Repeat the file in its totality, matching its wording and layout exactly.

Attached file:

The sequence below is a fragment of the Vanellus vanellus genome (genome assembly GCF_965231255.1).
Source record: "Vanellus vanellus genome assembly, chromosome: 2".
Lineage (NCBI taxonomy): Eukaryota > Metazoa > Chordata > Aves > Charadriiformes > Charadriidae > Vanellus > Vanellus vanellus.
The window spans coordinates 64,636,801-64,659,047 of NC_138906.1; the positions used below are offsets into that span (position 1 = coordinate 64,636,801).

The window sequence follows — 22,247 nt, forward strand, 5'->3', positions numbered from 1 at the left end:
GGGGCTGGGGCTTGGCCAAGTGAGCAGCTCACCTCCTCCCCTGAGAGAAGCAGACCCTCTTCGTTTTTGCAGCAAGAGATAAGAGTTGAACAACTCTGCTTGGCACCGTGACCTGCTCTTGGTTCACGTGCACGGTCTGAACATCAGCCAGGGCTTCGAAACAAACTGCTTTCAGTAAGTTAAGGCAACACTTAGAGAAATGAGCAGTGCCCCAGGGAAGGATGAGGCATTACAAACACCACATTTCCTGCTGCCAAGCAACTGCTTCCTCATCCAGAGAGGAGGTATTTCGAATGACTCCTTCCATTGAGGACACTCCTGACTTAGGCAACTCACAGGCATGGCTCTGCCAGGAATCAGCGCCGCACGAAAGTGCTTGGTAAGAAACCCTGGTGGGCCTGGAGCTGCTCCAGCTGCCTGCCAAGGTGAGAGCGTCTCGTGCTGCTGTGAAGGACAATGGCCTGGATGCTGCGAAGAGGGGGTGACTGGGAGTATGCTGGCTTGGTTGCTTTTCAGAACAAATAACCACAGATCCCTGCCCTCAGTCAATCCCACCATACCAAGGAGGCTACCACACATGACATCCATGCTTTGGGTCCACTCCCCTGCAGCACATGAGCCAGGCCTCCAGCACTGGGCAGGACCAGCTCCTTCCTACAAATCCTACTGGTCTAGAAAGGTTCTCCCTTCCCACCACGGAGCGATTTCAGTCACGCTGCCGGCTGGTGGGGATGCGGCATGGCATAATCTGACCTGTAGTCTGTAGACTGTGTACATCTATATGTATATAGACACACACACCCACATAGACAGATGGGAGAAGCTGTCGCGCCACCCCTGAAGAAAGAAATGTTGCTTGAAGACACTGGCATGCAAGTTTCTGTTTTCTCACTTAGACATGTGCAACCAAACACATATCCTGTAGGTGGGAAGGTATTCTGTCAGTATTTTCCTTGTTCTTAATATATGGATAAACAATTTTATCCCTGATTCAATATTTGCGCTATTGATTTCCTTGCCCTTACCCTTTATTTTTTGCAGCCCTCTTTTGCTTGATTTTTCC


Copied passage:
The sequence below is a fragment of the Vanellus vanellus genome (genome assembly GCF_965231255.1).
Source record: "Vanellus vanellus genome assembly, chromosome: 2".
Lineage (NCBI taxonomy): Eukaryota > Metazoa > Chordata > Aves > Charadriiformes > Charadriidae > Vanellus > Vanellus vanellus.
The window spans coordinates 64,636,801-64,659,047 of NC_138906.1; the positions used below are offsets into that span (position 1 = coordinate 64,636,801).

The window sequence follows — 22,247 nt, forward strand, 5'->3', positions numbered from 1 at the left end:
GGGGCTGGGGCTTGGCCAAGTGAGCAGCTCACCTCCTCCCCTGAGAGAAGCAGACCCTCTTCGTTTTTGCAGCAAGAGATAAGAGTTGAACAACTCTGCTTGGCACCGTGACCTGCTCTTGGTTCACGTGCACGGTCTGAACATCAGCCAGGGCTTCGAAACAAACTGCTTTCAGTAAGTTAAGGCAACACTTAGAGAAATGAGCAGTGCCCCAGGGAAGGATGAGGCATTACAAACACCACATTTCCTGCTGCCAAGCAACTGCTTCCTCATCCAGAGAGGAGGTATTTCGAATGACTCCTTCCATTGAGGACACTCCTGACTTAGGCAACTCACAGGCATGGCTCTGCCAGGAATCAGCGCCGCACGAAAGTGCTTGGTAAGAAACCCTGGTGGGCCTGGAGCTGCTCCAGCTGCCTGCCAAGGTGAGAGCGTCTCGTGCTGCTGTGAAGGACAATGGCCTGGATGCTGCGAAGAGGGGGTGACTGGGAGTATGCTGGCTTGGTTGCTTTTCAGAACAAATAACCACAGATCCCTGCCCTCAGTCAATCCCACCATACCAAGGAGGCTACCACACATGACATCCATGCTTTGGGTCCACTCCCCTGCAGCACATGAGCCAGGCCTCCAGCACTGGGCAGGACCAGCTCCTTCCTACAAATCCTACTGGTCTAGAAAGGTTCTCCCTTCCCACCACGGAGCGATTTCAGTCACGCTGCCGGCTGGTGGGGATGCGGCATGGCATAATCTGACCTGTAGTCTGTAGACTGTGTACATCTATATGTATATAGACACACACACCCACATAGACAGATGGGAGAAGCTGTCGCGCCACCCCTGAAGAAAGAAATGTTGCTTGAAGACACTGGCATGCAAGTTTCTGTTTTCTCACTTAGACATGTGCAACCAAACACATATCCTGTAGGTGGGAAGGTATTCTGTCAGTATTTTCCTTGTTCTTAATATATGGATAAACAATTTTATCCCTGATTCAATATTTGCGCTATTGATTTCCTTGCCCTTACCCTTTATTTTTTGCAGCCCTCTTTTGCTTGATTTTTCC